Former NatWest bankers fear 'unfair trial' if extradited to US

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The Independent Online

Three former NatWest bankers who are fighting extradition to the US over their alleged involvement in a £4m fraud linked to the collapse of Enron, would not get a fair hearing in Texas, and could suffer a breach of their human rights if deported, a London court heard yesterday.

Three former NatWest bankers who are fighting extradition to the US over their alleged involvement in a £4m fraud linked to the collapse of Enron, would not get a fair hearing in Texas, and could suffer a breach of their human rights if deported, a London court heard yesterday.

Speaking on the first day of a three-day hearing to determine whether the men should be extradited, Alun Jones QC, representing the trio, said his clients were almost certain to be placed on remand without bail for as long as 18 months before they would even stand trial. He said that due to their decision to appeal against their extradition from the UK, they would also be automatically classified as "fugitives", and would face an extra four years on their sentence if convicted.

Once a trial got under way, he added, it would be impossible for the group to receive a fair hearing given the level of publicity that has surrounded their case, which was first brought to light more than two years ago. Citing a recent survey, Mr Jones said 81 per cent of the Texan population who qualify to sit on a jury believe that anyone facing charges relating to Enron is guilty.

The defendants - Gary Mulgrew, David Bermingham, and Giles Darby, all 42 years old - have been charged by the US Department of Justice (DoJ) with wire fraud for their alleged involvement in a plot to siphon off some $7.3m (£4m) from an Enron subsidiary, in conjunction with the energy giant's former finance director, Andrew Fastow.

The trio, who worked for Greenwich Natwest, the investment banking arm of the UK bank, are alleged to have advised NatWest to sell its stake in the Enron subsidiary to another Fastow-run company for just $1m. Mr Fastow then instructed Enron to pay some $20m to the subsidiary before the sale was complete to unwind its transactions with the company.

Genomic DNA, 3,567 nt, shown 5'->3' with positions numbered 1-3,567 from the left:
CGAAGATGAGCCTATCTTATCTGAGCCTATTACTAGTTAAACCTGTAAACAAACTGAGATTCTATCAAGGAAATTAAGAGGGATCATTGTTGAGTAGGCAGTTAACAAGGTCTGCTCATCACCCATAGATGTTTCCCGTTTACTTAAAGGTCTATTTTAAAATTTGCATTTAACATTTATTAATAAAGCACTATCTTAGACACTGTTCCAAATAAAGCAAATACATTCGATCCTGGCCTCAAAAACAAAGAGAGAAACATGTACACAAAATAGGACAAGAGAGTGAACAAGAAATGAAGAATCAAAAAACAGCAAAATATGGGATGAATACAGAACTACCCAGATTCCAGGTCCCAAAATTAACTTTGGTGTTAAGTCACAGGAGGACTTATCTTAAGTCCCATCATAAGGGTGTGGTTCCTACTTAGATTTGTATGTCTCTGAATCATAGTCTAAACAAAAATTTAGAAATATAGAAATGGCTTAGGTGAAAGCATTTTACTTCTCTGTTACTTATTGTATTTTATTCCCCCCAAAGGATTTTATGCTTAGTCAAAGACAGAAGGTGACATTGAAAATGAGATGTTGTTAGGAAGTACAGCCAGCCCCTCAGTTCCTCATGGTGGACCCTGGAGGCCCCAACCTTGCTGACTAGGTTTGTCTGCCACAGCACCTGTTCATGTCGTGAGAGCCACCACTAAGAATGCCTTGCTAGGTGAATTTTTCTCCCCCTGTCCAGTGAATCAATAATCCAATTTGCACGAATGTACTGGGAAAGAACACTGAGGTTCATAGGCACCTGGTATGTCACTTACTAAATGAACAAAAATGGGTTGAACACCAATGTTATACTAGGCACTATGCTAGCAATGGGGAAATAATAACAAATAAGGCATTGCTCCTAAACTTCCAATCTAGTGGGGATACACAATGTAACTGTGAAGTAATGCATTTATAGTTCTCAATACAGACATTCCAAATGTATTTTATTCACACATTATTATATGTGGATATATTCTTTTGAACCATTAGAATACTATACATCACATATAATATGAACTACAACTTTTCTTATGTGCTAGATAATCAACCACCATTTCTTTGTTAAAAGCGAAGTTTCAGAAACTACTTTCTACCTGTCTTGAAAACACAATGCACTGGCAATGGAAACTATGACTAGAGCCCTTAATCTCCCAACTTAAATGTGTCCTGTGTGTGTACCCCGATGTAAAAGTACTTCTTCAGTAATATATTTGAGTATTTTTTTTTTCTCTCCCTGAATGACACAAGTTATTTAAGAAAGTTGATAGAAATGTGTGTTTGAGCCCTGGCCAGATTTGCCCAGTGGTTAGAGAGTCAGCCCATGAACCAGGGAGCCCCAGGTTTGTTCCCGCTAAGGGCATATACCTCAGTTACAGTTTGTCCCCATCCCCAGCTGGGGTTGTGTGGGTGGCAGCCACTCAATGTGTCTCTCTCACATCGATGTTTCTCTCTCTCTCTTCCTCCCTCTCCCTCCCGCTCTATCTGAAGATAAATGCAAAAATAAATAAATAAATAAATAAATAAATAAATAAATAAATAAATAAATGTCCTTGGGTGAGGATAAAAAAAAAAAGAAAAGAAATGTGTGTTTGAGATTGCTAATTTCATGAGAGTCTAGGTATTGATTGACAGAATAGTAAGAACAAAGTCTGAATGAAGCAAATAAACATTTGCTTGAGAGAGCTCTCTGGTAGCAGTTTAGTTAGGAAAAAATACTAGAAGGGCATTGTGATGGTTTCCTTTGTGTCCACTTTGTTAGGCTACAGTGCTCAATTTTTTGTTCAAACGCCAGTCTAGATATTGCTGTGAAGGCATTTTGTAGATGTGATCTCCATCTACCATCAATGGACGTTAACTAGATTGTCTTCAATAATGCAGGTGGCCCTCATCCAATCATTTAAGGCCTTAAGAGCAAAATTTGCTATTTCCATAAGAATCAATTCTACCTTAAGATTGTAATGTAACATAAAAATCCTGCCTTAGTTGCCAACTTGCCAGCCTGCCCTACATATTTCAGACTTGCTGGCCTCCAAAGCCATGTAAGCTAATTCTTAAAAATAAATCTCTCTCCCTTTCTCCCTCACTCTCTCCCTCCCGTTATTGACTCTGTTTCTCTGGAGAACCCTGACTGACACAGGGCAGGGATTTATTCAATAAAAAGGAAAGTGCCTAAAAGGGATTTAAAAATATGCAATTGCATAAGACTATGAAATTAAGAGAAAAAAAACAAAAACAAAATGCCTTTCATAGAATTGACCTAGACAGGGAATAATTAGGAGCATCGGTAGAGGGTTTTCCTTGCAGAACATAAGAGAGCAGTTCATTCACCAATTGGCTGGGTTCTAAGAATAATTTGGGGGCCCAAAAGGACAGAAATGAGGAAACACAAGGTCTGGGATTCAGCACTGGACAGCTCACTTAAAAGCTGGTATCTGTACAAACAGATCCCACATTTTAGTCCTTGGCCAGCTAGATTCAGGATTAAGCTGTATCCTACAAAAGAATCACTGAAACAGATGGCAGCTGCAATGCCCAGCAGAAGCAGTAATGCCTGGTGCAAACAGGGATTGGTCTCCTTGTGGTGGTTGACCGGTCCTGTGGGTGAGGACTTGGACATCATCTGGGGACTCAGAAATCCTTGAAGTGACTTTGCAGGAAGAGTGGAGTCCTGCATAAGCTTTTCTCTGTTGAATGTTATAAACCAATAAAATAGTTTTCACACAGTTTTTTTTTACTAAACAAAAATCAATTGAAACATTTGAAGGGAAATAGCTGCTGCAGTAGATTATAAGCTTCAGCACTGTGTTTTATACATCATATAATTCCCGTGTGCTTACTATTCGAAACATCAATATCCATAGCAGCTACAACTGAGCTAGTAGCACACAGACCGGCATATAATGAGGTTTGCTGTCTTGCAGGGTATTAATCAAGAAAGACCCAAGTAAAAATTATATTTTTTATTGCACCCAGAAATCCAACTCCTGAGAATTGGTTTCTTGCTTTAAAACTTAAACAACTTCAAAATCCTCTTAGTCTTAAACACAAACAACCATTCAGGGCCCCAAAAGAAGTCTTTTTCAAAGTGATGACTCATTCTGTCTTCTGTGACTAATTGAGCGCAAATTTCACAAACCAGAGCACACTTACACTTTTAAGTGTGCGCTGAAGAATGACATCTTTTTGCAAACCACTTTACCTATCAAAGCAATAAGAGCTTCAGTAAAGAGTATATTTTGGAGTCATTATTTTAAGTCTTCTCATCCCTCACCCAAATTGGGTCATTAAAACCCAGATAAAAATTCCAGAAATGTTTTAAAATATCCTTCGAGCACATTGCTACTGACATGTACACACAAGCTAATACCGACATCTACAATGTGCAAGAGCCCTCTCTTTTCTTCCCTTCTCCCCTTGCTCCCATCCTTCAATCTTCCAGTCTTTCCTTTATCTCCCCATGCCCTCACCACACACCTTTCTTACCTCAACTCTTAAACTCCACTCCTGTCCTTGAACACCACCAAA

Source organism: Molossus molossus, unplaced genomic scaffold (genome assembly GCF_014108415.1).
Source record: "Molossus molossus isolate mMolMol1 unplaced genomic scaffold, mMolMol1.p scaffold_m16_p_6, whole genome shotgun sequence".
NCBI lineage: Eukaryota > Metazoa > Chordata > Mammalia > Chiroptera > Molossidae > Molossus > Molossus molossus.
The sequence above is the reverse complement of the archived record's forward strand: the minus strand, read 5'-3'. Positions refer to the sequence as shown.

The remaining $19m was then allegedly split between Fastow, Michael Kopper, a colleague of Mr Fastow, and the three UK bankers.

Speaking yesterday, Mr Jones said that in spite of the allegations by the US DoJ, no one had moved to bring charges against the trio in the UK. He said the defendants had contacted the Financial Services Authority, Serious Fraud Office, the City of London Police, as well as NatWest itself, all of which said they were not pursuing any action against the trio.

He added that the defendants had also offered their help to the US Enron enquiry, but had been told that only a guilty plea and the provision of more names involved with the alleged fraud would suffice. "This is not somebody burgled who hasn't reported the burglary. We made every genuine effort to ask that there's an investigation," he said.

Mr Jones said that although there was enough evidence to hold any trial of the three men in the UK, the only reason the US Enron investigators was pursuing the trio was "as a means to prosecute major figures in the Enron scandal".

"The reason these proceedings were advanced was to advance the case against American targets," he said. "It was simply a British means to an American end."

The hearing continues.

Separately, the role played by Enron's former chief financial officer, Andrew Fastow, in the energy trader's allegedly bogus energy trading deals, was highlighted in a US trial yesterday.

An executive who was Mr Fastow's senior assistant, Michael Kopper, told the US court how his "brilliant" former boss allegedly participated in a number of deals to artificially boost Enron's earnings.

Mr Fastow and Mr Kopper have pleaded guilty to committing crimes while at Enron and are co-operating with government prosecutors.

Mr Kopper told the court that Mr Fastow allegedly promised Merrill in a conference call in December 1999 that if the bank invested $7m in the barges it would not bear any risk because Enron would buy the stake back through one of its off-balance sheet vehicles.

Merrill denies it helped Enron manipulate its earnings, saying there was no guarantee that the company would re-purchase the stake in the barges.

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